Awe and amazement fill me when I watch the Olympics. Years of preparation, pain and sacrifice and then that one run, game or other form of moment of truth.

I stand in awe of the beauty and control in the movements. I bow to the power, agility and persistence. How contagous the joy, the pain and the tears? For just a second I am that top athlete.

It’s in that second that awe turns into amazement. The score of stories of top athletes that put everything aside to acheive their ‘golden’ dream, slap me back into reality.

Take for example Maarten van der Weijden. Dutch swimmer that beat cancer. I still get goose bumps when I think back to his golden Olympic race in 2008. December that year he declared then end of his career in his Sportsman of the year award acceptance speech. He said he no longer wanted to be the slave of his drive to win. That drive that made him sleep in an oxygen tent and end his relationship. All to facilitate his Olympic mission.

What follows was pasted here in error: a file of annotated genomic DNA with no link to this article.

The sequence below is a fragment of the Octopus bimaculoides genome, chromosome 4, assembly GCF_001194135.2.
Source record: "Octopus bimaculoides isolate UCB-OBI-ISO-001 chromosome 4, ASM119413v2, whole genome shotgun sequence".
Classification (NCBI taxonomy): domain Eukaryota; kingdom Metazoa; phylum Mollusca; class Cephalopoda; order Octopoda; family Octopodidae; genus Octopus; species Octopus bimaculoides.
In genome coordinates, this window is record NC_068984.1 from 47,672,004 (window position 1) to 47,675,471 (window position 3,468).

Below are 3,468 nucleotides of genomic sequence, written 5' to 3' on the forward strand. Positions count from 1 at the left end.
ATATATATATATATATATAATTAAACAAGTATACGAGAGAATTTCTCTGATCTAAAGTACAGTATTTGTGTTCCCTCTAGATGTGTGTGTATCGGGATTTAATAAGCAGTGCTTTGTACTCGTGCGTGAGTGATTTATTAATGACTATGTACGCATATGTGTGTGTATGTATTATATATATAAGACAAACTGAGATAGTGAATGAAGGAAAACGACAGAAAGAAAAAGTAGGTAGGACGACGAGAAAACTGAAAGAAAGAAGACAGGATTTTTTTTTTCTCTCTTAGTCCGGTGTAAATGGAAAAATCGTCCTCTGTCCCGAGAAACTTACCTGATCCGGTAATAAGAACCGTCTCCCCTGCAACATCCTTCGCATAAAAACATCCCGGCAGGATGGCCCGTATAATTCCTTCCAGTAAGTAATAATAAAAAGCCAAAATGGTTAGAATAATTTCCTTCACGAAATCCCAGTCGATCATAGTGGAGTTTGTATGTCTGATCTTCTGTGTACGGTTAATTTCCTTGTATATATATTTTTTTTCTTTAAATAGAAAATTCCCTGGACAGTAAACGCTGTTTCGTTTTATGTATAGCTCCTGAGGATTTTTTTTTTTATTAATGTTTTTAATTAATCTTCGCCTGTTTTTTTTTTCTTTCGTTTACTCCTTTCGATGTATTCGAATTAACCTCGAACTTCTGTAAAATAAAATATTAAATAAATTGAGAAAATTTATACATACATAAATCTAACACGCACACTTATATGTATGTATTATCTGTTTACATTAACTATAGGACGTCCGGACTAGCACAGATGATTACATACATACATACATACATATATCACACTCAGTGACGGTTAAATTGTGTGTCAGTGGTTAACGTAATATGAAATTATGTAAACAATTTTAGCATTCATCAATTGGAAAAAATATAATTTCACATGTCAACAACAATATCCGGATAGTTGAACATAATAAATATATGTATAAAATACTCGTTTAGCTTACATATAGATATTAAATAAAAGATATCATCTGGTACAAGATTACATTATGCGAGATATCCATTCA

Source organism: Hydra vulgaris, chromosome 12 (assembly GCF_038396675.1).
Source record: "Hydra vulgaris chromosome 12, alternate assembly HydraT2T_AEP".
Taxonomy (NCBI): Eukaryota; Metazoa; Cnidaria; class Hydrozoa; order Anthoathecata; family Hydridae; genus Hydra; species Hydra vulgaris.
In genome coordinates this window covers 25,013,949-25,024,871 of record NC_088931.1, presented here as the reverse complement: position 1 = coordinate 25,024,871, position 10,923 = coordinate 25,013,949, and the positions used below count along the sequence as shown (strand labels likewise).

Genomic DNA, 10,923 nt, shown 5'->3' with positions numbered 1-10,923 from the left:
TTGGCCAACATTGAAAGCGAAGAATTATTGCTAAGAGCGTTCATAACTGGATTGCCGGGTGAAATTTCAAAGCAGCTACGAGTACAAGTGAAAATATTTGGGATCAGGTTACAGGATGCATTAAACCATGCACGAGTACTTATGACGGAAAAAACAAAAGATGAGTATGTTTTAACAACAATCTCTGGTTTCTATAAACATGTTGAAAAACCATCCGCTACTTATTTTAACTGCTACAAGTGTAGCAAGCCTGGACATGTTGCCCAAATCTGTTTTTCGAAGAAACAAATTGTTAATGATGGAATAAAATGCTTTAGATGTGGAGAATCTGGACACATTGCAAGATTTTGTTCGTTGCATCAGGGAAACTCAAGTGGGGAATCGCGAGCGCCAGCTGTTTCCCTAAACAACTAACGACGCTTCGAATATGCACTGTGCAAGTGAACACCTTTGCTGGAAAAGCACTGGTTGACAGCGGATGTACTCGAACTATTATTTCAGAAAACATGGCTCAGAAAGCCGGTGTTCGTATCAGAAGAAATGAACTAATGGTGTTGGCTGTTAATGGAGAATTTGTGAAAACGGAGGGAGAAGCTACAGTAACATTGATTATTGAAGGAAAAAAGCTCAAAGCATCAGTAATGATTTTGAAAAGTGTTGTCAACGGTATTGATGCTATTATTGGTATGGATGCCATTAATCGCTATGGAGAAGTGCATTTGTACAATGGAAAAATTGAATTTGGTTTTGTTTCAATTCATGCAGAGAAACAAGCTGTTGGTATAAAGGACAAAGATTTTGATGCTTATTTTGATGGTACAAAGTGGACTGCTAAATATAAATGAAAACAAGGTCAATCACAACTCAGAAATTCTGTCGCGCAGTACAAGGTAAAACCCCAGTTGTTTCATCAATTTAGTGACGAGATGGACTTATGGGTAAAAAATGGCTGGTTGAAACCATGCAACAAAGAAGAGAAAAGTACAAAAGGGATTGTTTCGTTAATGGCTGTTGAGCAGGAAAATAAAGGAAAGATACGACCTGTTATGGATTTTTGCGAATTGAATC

Wu Minxia became the first diver in Olympic history to win gold medals in three straight Olympics. Days after winning her latest gold her family informed her that both her grandparents had passed away and that mom was suffering from breast cancer. News that had been withheld to not harm competiteveness, of course.

No thank you, I don’t want to be a golden top athlete. Not only do I lack the talent and training, moreover I am not relentless enough. The one thing I do share with these athletes is a burning desire. Mine is not about gold, but it is: leave a better world than I got onto. And, unlike most athletes, the Olympic spirit rules: taking part is more important than winning.